By: Hunter Starr
HIST 130: Muslim History From the Rise of Islam to 1500 CE
November 27, 2007.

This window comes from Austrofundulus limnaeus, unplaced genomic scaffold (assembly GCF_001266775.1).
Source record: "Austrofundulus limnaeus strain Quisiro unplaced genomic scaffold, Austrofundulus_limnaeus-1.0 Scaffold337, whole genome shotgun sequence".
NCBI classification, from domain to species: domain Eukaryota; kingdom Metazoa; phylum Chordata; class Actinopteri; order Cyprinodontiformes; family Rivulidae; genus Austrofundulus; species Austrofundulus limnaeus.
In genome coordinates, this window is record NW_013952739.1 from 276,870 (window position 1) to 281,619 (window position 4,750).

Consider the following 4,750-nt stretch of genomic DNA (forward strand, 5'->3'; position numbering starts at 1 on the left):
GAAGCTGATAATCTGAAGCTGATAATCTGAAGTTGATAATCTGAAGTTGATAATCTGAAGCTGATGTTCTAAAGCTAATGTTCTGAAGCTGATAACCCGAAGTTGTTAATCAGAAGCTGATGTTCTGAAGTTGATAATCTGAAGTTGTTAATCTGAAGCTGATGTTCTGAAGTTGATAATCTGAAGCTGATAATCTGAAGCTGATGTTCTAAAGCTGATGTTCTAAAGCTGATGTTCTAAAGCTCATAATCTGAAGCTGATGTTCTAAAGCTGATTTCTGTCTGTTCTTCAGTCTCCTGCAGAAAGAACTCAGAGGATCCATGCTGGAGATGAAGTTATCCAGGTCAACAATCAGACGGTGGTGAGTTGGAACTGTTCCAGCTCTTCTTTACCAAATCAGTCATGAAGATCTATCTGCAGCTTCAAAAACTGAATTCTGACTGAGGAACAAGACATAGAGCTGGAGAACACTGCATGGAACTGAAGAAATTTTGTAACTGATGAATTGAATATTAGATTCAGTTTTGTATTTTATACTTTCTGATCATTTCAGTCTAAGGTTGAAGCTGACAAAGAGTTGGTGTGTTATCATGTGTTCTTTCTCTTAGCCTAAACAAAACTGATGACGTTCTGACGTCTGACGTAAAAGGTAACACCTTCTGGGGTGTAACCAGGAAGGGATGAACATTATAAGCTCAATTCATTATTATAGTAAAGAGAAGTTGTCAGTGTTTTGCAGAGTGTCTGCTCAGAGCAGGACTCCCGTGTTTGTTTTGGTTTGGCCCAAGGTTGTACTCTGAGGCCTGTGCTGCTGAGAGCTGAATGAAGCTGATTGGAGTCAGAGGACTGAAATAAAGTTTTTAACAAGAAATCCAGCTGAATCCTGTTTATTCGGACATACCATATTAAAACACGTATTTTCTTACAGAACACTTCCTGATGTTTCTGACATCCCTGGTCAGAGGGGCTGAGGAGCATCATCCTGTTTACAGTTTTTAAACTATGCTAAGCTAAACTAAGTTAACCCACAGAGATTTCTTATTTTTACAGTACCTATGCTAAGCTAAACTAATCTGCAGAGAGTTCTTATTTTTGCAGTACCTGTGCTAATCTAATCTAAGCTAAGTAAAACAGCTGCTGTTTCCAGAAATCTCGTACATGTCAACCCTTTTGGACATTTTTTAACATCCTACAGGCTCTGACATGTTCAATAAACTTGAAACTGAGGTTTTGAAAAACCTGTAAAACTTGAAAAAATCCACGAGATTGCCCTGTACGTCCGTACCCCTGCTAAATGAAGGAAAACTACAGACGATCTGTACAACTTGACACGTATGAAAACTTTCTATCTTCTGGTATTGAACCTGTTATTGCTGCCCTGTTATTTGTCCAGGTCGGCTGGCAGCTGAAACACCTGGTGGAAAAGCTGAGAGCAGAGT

The Ottoman Turks emerged on the periphery of the Byzantine Empire and the Saljuk Turks. Under a Turkish Muslim warrior named Osman, raids were conducted in western Anatolia on Byzantine settlements and a vast number of Turks were united under his banner. Those Turks who flocked to Osman's banner and followed him into the history books came to be called the Ottomans. The word Ottoman, fits these Turks well as it roughly translates from Turkish as "those associated with Oman." At its outset, the Ottoman emirate was comparatively weak and of little consequence to its much larger and more powerful neighbors, the Saljuk Turks in the east and the Byzantines in the west. From the modest beginnings of a small, compressed territory on the north-western Anatolian Peninsula, the minor Turkish state grew to unprecedented heights in the fifteenth century, forging the borderland principality into one of history's greatest states, the Ottoman Empire. Prior to the fifteenth century, the Ottoman sultanate was known only regionally and to the outside eye could not easily be discerned from the many other Turkish sultanates on the Peninsula. Before this, Anatolia was hostile territory to Muslims who had dreams of expanding the Dar al Islam westward, and presented an almost impenetrable barrier for Muslim expansion. In 1071, the barrier broke down when the Byzantines were soundly defeated by the Saljuq army at Manzikert, and for the first time the peninsula was open for migration. The land that marked the frontier of the Christian and Turkish controlled area became home to the revered Muslim warriors known as the gazis. Turkish immigration onto the peninsula was sparked again in the mid-thirteenth century when the Mongol armies swept across Asia, leaving many displaced and in desperate straits, while others who had served as troops in came in search of adventure. When they entered the Anatolian peninsula, Turkification of the area accelerated as it never had before. Many of the new Turkish migrants continued to the borderland joining forces with the gazi warriors, causing their ranks to swell. The gazi tradition gained a new life with the arrival of the large number of Turkish immigrants and set its sights on the Christian Byzantine Empire. Organized into emirates or principalities, the gazi regimes were a product of decade long borderland warfare, instilled with the warrior faith spirit. From these sultanates, the Emirate of Osman took its roots, attracting an ever growing number of gazis and adventurers. Turks gathered under Osman's banner for two important and complimentary reasons. The first reason is a geographical one. The early emirate was a frontier state centered on Soghut, giving the Ottomans the most advantageous position of all the Turkish states near the Byzantine frontier because of its close location to Nicaea area. Nicaea served as the capital for the Byzantine Empire from 1204 to 1261 after Constantinople was sacked in the early thirteenth century by the army of the Fourth Crusade, driving the Byzantines to settle the area around Nicaea. When the Byzantines recaptured the city of Constantinople fifty seven years later in 1261 they focused their attention and energy to the west, neglected the defense of the Nicaea area and their other territories in Anatolia as they sought to reassert their control over the Balkan Peninsula. With its borders right against the Byzantine defense perimeter and because of the proximity to Nicaea during this time, the Ottoman Turks enjoyed the best opportunities for plunder, faced a stronger external resistance than other frontier emirates and grew in stature during long years of struggle with their great Christian adversary that attracted many Turkish leaders to Osman as his fame spread, especially after the defeat of...